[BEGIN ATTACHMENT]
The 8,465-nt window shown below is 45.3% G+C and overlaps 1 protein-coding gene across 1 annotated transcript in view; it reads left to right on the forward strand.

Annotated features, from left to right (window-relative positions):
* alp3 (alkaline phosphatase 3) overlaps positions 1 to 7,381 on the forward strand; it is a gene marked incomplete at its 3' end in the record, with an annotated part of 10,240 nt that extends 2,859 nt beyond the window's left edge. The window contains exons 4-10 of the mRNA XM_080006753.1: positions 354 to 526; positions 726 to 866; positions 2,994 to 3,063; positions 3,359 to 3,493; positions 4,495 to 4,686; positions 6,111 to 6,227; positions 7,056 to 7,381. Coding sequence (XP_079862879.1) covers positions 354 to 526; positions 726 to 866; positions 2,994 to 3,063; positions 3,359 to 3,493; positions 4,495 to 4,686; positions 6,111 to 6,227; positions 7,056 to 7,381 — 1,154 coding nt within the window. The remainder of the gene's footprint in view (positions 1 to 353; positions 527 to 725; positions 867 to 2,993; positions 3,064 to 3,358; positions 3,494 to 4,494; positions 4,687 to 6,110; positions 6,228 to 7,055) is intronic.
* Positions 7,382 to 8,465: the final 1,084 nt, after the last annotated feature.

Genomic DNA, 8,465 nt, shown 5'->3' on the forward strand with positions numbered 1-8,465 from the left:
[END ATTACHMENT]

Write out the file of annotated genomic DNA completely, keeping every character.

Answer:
The 8,465-nt window shown below is 45.3% G+C and overlaps 1 protein-coding gene across 1 annotated transcript in view; it reads left to right on the forward strand.

Annotated features, from left to right (window-relative positions):
* alp3 (alkaline phosphatase 3) overlaps positions 1 to 7,381 on the forward strand; it is a gene marked incomplete at its 3' end in the record, with an annotated part of 10,240 nt that extends 2,859 nt beyond the window's left edge. The window contains exons 4-10 of the mRNA XM_080006753.1: positions 354 to 526; positions 726 to 866; positions 2,994 to 3,063; positions 3,359 to 3,493; positions 4,495 to 4,686; positions 6,111 to 6,227; positions 7,056 to 7,381. Coding sequence (XP_079862879.1) covers positions 354 to 526; positions 726 to 866; positions 2,994 to 3,063; positions 3,359 to 3,493; positions 4,495 to 4,686; positions 6,111 to 6,227; positions 7,056 to 7,381 — 1,154 coding nt within the window. The remainder of the gene's footprint in view (positions 1 to 353; positions 527 to 725; positions 867 to 2,993; positions 3,064 to 3,358; positions 3,494 to 4,494; positions 4,687 to 6,110; positions 6,228 to 7,055) is intronic.
* Positions 7,382 to 8,465: the final 1,084 nt, after the last annotated feature.

Genomic DNA, 8,465 nt, shown 5'->3' on the forward strand with positions numbered 1-8,465 from the left: